Four Ways to Fund your Dream Retirement
By: Linda G., Published: Jan 7, 2020 | Related: Social Security Benefits
Many books and articles that you may read about retirement make the assumption that your years leading up to retirement are solely dedicated to personal preparations, but the reality is that these years are often riddled with major life changes. For example, your children may have left home and may be trying to get on their feet as independent adults, and your parents may need an increasing amount of care and oversight. While these and other personal challenges can add to the struggle associated with proper retirement planning, you can still take proper steps to prepare for your own retirement. These preliminary steps will help you to properly prepare for the transition.
Create a Realistic Dream
Most working adults have a specific dream retirement experience, such as traveling around the world, trekking across the country in an RV or settling down in a fun retirement community. Each dream has a different impact on your budget. You need to define what your dream is and ensure that it is aligned with your spouse’s dream.
While creating a dream, decide where you plan to live in the future. Will you stay where you are at? Do you plan to downsize in the same area, or will you relocate to an entirely new city and state? Consider how close you will be to the family and friends. You also need proximity to retail and medical services. If you plan to travel, proximity to an airport is important. Determining where you will live plays a major role in budgeting because of the cost of living factor.
Prepare a Retirement Budget
By now, you may already have a preliminary retirement budget prepared, but you need to tweak it by adding specific costs related to the type of retirement that you want to have. Compare your current budget with your projected retirement budget to determine how realistic it is. Remember that the best budget is not a hopeful goal. Instead, it is a realistic allocation of funds based on your lifestyle and spending habits. Now is also a great time to trim back expenses and to try to live on less money. Adjusting to a more frugal lifestyle now can help you to stretch your dollar after you leave the workforce.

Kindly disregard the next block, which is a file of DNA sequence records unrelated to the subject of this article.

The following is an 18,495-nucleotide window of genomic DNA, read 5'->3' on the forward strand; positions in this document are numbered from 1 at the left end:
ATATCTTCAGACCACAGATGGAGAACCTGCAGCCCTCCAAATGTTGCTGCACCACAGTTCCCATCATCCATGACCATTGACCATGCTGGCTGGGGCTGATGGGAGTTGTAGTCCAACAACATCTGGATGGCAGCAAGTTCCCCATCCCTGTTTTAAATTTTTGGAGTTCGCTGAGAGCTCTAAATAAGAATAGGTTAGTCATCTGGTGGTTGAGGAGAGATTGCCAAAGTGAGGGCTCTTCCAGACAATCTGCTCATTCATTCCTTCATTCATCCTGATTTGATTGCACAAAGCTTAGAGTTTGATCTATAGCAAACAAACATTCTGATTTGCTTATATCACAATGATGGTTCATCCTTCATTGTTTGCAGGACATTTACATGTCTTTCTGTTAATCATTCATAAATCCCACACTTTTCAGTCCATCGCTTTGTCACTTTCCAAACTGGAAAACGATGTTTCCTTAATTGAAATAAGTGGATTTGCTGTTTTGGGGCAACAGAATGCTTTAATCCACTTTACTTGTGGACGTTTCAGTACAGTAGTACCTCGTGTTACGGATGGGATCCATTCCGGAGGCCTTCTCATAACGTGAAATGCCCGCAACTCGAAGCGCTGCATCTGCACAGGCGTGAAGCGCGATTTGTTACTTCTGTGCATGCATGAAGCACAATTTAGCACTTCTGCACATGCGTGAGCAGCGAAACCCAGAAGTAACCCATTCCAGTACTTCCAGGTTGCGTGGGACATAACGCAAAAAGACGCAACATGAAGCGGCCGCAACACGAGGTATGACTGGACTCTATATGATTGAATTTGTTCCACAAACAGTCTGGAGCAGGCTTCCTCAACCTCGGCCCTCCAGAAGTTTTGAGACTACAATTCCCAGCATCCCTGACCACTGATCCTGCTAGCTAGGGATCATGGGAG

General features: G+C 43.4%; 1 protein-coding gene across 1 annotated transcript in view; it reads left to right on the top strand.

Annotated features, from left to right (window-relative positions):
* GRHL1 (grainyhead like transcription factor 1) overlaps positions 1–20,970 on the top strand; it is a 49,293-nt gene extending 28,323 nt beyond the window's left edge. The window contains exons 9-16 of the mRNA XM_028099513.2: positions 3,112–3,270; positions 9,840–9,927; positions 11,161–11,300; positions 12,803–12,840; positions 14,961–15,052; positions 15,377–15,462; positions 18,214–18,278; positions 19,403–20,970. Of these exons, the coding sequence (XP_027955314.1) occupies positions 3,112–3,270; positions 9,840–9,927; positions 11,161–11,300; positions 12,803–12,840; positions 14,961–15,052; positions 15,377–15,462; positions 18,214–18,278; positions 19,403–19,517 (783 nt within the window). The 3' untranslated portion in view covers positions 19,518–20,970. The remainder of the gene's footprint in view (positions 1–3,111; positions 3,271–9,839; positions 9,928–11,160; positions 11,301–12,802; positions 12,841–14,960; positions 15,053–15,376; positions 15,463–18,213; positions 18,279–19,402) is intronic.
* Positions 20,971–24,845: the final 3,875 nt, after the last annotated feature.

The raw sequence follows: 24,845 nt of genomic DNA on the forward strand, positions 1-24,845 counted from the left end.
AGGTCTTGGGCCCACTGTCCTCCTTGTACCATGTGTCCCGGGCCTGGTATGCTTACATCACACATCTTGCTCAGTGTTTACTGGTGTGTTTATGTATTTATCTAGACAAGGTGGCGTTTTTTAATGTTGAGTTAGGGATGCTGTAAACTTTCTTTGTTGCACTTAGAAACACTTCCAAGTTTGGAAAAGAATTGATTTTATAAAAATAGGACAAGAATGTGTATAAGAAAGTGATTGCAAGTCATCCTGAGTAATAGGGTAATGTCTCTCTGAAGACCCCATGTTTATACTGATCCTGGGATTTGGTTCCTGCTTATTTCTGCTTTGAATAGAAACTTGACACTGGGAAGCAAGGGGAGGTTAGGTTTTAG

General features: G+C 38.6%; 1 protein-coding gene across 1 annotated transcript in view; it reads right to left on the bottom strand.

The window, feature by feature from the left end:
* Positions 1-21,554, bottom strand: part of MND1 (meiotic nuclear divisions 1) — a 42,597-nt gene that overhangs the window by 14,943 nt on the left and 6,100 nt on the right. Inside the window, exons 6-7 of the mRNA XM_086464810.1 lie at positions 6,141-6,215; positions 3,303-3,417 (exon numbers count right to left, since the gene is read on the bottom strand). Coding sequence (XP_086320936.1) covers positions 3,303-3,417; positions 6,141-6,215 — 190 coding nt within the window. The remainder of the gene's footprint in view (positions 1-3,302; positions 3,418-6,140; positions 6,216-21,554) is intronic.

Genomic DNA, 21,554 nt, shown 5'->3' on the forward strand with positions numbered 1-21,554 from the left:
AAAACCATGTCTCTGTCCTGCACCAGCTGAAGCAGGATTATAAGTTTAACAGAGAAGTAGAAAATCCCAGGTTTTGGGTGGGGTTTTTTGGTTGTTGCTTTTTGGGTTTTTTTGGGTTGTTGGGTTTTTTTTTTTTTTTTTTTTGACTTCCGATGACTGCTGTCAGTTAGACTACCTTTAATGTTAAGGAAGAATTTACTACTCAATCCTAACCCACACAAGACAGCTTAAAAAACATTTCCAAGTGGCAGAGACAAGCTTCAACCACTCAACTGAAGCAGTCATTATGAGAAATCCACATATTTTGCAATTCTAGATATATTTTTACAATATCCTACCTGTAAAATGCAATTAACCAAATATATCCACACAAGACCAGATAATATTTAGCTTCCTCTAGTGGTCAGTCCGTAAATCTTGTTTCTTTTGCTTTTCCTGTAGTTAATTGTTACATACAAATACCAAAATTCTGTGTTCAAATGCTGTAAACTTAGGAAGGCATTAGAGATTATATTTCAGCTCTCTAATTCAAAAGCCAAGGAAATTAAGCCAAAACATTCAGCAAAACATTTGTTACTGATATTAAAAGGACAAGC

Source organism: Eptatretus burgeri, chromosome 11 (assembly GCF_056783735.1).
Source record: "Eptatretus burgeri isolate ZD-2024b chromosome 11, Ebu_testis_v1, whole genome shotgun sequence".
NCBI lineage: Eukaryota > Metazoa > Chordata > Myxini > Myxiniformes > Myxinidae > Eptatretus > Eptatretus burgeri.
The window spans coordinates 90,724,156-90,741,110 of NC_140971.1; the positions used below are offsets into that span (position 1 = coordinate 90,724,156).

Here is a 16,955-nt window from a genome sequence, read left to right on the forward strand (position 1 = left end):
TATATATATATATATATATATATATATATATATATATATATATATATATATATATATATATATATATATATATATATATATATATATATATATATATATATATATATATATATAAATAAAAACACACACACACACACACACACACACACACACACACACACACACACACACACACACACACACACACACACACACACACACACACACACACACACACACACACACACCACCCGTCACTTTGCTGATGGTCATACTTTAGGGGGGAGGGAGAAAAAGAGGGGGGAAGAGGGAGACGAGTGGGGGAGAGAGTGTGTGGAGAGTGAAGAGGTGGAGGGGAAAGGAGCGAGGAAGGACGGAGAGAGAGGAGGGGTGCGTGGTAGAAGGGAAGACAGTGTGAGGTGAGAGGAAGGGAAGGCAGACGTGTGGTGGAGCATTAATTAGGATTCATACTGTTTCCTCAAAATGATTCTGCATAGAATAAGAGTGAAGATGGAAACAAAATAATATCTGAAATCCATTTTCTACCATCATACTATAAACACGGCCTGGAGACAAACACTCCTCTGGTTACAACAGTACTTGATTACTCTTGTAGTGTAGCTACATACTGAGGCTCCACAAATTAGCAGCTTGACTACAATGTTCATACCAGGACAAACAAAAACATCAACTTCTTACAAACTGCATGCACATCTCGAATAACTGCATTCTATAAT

Analyze Income Sources
In the years leading up to your projected retirement date, keep a close eye on your income sources. This includes an estimate of your Social Security income, retirement account balances and more. Monitor these income sources carefully to ensure that you remain on track. If necessary, reallocate some of your extra spending money each month to additional savings and investments. Remember that it is better to over-estimate your retirement needs than to under-estimate them.
If you believe that you will fall short of meeting your income needs, remember that delaying retirement can result in a larger amount of money from your Social Security income. It can also give you more time to save additional funds, and at the same time, it means that those funds do not need to last you quite as long.
Understand Your Insurance Needs
If you plan to retire before age 65, you will need to think about the cost of COBRA insurance or private health insurance. Many retirees purchase long-term care insurance before retirement because it is more affordable to buy this coverage earlier rather than later. Some retirees also maintain a life insurance policy through retirement. The premiums for all types of needed coverage should be taken into consideration. While focusing on your insurance needs, be aware that many retirees have increasing medical expenses throughout their retired years. Plan ahead when budgeting for healthcare costs.
Pay Off Debts
For most adults nearing retirement, it makes sense to pay off all debts when possible. After all, with fewer debts, you can live comfortably on less money each month. However, if you plan to sell your home for downsizing plans and have ample equity already in the home, it may make more sense to allocate additional funds to a retirement account or other investments. Remember that paying off your home is not the only way to live without a mortgage. If you have considerable equity in the home, you can apply for a reverse mortgage. With a reverse mortgage, you can stop paying money on housing, and you can start receiving payments from a lender.
You may have many things going on in your life in the years before retirement that seemingly pull you in all directions. However, preparing for your own future is critical. Remain focused on these points so that you can be as prepared as possible for your retirement.